RVing is becoming a common way for families, retired couples, and freelancers to travel the country. Whether you’re a newbie or a veteran RVer, you’ll benefit from adopting a few travel tips on your next vacation.
If you’re new to RVing, you may have envisioned rolling onto the open road and going wherever it takes you. That sounds fabulous in theory, but it doesn’t always work in practicality. Because then, you could end up at the top of a mountain in the dark, only to find out that the nearest campground has no campsites available. Take a little time to map out your route and to loosely decide what you’ll do along the way. Allow some space for spontaneity, yes, but make sure you are still able to get near a campsite each night. Depending on the popularity of the RV campground and the time of the year when you’ll be there, you may need to reserve the space in advance.
On the other hand, don’t be so glued to a schedule that all the fun dries up. Explore side roads, local diners, museums, and quaint shops in addition to the big-name landmarks. Keep an eye peeled for billboards that point you toward interesting things like caverns or waterfalls. Take the visitor tours whenever possible—you might learn something you hadn’t learned otherwise.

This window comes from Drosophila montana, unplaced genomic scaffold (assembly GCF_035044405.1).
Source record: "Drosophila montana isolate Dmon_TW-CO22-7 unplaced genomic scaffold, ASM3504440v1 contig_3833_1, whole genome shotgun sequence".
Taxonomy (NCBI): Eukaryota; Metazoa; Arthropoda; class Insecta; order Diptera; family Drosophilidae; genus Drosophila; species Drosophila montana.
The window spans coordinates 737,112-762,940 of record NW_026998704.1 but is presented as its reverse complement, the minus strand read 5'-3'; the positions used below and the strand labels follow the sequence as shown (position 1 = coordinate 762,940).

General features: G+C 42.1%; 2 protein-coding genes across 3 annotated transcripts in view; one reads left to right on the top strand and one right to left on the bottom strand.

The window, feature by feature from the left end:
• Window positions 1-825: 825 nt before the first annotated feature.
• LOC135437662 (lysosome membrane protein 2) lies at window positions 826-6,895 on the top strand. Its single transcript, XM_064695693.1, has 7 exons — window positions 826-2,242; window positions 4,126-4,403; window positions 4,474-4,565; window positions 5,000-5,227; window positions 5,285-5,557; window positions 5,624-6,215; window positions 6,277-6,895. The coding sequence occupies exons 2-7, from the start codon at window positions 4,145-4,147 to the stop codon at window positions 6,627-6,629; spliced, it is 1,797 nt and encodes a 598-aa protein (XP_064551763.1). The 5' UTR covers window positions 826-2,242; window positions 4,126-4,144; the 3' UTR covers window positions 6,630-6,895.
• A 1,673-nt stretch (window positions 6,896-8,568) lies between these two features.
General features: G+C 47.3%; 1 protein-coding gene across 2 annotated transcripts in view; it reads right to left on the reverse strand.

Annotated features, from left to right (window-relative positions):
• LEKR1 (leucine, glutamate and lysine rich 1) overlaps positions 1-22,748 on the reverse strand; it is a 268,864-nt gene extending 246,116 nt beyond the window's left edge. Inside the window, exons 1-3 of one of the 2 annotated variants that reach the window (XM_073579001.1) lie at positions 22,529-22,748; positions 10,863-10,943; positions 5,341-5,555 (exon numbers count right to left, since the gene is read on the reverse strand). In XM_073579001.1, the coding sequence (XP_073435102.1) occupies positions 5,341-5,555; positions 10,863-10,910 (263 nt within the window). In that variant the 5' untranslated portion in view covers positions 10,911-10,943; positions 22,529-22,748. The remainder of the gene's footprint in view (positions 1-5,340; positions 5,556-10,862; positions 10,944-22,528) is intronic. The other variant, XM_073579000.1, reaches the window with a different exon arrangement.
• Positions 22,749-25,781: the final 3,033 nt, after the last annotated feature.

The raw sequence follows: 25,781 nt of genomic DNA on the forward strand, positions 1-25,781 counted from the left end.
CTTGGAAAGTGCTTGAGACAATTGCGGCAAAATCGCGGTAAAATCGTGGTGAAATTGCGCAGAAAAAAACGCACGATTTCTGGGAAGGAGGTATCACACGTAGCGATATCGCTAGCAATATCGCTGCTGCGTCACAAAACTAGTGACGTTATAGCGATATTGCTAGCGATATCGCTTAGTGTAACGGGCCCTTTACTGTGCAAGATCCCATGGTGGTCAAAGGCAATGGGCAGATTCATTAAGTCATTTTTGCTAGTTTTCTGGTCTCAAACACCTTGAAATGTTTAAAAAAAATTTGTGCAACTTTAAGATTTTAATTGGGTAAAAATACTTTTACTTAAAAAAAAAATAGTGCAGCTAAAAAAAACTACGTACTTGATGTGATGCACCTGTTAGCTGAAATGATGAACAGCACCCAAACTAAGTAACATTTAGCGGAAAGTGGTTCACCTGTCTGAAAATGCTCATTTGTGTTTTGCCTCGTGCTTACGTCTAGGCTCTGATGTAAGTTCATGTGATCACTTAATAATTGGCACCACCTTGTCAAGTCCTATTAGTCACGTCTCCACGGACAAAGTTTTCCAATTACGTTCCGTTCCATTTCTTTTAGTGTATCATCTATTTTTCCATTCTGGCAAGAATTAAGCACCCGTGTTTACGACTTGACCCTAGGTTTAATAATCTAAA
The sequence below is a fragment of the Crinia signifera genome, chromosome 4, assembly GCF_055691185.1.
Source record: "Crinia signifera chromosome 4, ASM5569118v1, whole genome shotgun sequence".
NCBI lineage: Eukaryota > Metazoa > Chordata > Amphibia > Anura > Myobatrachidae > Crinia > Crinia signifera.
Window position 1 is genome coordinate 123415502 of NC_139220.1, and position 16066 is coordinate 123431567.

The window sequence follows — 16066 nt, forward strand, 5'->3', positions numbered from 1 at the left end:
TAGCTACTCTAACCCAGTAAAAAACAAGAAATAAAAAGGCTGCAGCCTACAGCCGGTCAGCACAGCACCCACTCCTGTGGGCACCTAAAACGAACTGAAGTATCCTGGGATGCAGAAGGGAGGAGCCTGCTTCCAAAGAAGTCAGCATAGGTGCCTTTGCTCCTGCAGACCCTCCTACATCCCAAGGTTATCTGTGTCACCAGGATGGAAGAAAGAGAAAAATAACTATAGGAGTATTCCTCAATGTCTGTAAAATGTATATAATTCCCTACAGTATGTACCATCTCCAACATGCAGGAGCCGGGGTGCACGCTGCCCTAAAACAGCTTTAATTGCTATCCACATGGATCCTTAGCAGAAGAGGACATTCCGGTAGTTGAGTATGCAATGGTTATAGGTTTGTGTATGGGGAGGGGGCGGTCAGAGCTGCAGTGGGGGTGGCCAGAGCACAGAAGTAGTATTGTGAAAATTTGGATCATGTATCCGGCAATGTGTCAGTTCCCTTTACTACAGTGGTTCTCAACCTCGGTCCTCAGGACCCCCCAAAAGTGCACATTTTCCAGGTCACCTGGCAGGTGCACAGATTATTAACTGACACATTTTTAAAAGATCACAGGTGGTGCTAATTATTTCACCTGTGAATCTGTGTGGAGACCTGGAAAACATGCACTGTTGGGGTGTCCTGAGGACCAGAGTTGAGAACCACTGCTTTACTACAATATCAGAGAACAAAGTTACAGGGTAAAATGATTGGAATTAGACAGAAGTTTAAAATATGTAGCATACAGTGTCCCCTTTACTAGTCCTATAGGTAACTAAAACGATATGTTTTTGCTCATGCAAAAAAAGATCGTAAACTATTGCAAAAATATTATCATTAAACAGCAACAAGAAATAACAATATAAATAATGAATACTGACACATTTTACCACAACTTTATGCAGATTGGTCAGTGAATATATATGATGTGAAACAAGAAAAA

Don’t be afraid to strike up a conversation with locals at the diner or the clerk at the visitor center or in the campsite next to you. You might make some new friends along the way. Some folks have made lifelong friends that way. Stop to see family and friends along the way, like your high school friend, Sara, who moved to a Montana ranch with her husband.
Keep Things Simple
When you’re living in an RV, you won’t be able to have things quite the way you would in a regular house. Stock it with sturdy, non-breakable kitchenware. When you’re on the road, things can slip and slide or even go flying. Spare yourself the problem of broken dishes and glass shards.
Consider the size of your fridge and its ability to keep things cold. Opt for non-perishable food, unless you’re planning to stay at the same campground for several days. If you do bring perishable food—like meat, for instance—keep it frozen and pack it into a cooler with ice while you’re enroute. Stop at local roadside stands and farmer’s markets for fresh edibles.
An RV vacation is the best when it’s approached with a loose plan and an openness to new experiences and new friends. Now, all you need to do is persuade the family to see those caverns.